21. And honesty bins and discarding your stuff and boarding cards on aeroplanes may not achieve anything but they would respond to the kind of cry, "Something must be done", and the balancing act is what the something is because it is never going to be one hundred per cent. What is the necessary deterrent, as it were?
  22. (Lord Whitty) The issue of honesty bins is one where the jury is still out and we are still discussing it with other authorities. Hitherto both the airport authorities and Customs & Excise have not been particularly keen on honesty bins and I think the reality is they would be symbolic but may be part of the public awareness campaign. They are unlikely to have huge effects on the real amount that is coming in but I would not dismiss their use as part of an overall package. In relation to landing cards, what we have to recognise as distinct from the situation in America or New Zealand is that the vast bulk of the incoming traffic is European-based or has come from a European airport and is therefore subject to the single market and this does not apply. With landing cards, once you start discussing what should be on the landing cards which are there solely at the moment for immigration purposes, there may well be other questions which government departments and others would wish to put on the landing cards. Again, we are still in discussion on that. More directly, and something which I think we can probably pursue more effectively, is to persuade the airlines to do as they do in other countries to make announcements themselves. Part of the next stage of our public awareness campaign will be to provide in-flight messages. We will have to get legal authority to enforce it on airlines but we are hoping they will co-operate on this, and to produce a video which could be used on long-haul flights, and in travel agents and in the rather long hours that many passengers spend waiting in UK airports on the way out. So getting the consciousness of the incoming passenger raised is important, and that we can do without necessarily changing the rules on landing cards or immigration requirements.

  23. All these things are fraught with difficulties, and posters have not been easy either because airports are good advertising venues and you are competing against others?
  24. (Lord Whitty) Yes. I think there is more we can do on posters as well. Part of the next campaign will involve posters on the outgoers because we are particularly aiming at holidaymakers. On incoming flights, of course, we have not yet but we are about to put the posters on to the carousels at the main airports. There is a commercial indication of that for the airport, for us and for Customs & Excise. This shows I do not travel very much: I am told by my colleague they have been on the carousels for a few days now.

    Mr Curry

  25. But what is the commercial implication, because there is nothing else on the carousel at the moment. If one is sitting at the airport, there is a big carousel which is 60 yards long, and there is absolutely nothing in the middle of it. Instead there is a poster, in extraordinarily complicated language, English only, revolving around the end of the carousel, so it is competing with two other messages because it is a triangular poster. What is to stop a bloody great message sitting along the length of the carousel like it is in Los Angeles to tell people what they cannot do? What is so offensive about that?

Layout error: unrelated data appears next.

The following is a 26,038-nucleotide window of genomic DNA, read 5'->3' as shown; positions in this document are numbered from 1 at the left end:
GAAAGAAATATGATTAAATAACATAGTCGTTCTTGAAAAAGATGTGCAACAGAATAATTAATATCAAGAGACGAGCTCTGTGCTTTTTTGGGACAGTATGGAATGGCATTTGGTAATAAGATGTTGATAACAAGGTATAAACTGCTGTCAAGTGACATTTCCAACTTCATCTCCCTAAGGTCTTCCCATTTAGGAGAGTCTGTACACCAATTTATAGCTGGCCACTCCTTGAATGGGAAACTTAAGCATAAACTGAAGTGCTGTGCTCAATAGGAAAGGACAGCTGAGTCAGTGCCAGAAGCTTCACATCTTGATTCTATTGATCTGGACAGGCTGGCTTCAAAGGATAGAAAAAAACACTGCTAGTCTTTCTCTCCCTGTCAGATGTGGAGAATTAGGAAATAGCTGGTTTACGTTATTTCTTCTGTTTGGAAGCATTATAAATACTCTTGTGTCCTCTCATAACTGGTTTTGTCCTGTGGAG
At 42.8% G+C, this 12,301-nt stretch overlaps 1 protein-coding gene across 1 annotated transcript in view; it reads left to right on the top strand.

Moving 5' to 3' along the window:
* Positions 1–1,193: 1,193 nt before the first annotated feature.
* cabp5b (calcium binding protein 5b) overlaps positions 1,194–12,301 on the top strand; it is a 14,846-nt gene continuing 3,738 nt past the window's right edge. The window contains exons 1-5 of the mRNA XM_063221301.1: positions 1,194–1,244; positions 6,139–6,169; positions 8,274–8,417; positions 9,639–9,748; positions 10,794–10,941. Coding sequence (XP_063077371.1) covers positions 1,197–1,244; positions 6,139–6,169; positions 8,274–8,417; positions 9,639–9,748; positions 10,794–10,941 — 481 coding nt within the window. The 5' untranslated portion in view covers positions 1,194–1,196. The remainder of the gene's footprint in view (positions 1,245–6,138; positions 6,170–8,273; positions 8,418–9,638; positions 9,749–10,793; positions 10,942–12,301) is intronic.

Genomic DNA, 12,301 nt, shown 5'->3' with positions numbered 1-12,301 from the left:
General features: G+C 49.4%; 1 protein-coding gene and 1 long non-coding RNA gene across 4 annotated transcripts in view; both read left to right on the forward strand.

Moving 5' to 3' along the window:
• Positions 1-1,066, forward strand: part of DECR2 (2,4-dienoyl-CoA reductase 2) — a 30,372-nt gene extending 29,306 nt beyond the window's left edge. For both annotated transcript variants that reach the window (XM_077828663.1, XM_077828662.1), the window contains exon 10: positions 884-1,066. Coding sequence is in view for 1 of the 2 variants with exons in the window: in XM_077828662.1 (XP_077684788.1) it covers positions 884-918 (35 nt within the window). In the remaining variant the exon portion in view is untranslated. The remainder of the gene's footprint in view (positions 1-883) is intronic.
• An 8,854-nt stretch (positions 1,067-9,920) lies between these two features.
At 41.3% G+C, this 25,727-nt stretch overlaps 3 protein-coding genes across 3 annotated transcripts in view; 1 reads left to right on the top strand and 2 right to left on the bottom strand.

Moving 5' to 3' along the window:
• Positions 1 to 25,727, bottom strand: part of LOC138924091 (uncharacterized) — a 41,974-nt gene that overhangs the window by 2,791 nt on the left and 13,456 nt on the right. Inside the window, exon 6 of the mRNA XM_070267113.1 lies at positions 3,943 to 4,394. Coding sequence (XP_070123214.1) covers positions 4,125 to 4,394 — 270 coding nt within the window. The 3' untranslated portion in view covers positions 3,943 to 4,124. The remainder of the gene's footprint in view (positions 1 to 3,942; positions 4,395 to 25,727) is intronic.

26. (Lord Whitty) It is not offensive --

  27. BA is not advertising anything else at all at the moment. There is nothing there.
  28. (Lord Whitty) I do not think that is true, with respect. I think there are mainly BAA or Customs & Excise announcements on that carousel.

  29. No, there is nothing there. I looked at it. We watched it going round. It was fascinating - just like old times!
  30. (Lord Whitty) In any case, it is our determination to get the message on the carousel but there is a cost to the airport authorities in doing that.

  31. Why? What is the cost? What is the cost of having stiff cardboard --
  32. (Lord Whitty) You would have to do that through the Customs & Excise arrangements that they have with BAA so I cannot give you a fee. If I can give you more information I will do it in writing.


  33. Yes, please. Let us just locate to Heathrow because we have been to Heathrow and we have seen the triangular sign that goes round and it is quite right that on one of them there is a poster, but we would be interested to know why you cannot do more on the David Curry model, and what the cost implications would be.
  34. (Lord Whitty) Yes.

    (Ms Wordley) I think it is fair to say that is not one of the options that we have explored previously so we can certainly look into whether there is any scope for that.

    Mr Curry: That just shows how creative select committees can be!

    Mr Martlew

  35. You said the question of deterrent was important. We have just had a witness before us who said that they checked 30 airlines at Gatwick and they found well over a ton of illegal product but there was no prosecution whatsoever of any of those people. Where is the deterrent in that?
  36. (Lord Whitty) There are two channels. In the commercial channel the deterrent is confiscation of the whole load, so there is a deterrent in that respect. There are, of course, sanctions in relation to individual travellers as well but there are very few prosecutions and this is something that we need to address. There are sanctions in relation to bringing in anything that is above the legally entitled minimum, or bringing anything that is illegal through CITES or anything else. But there have been very few prosecutions, you are quite right.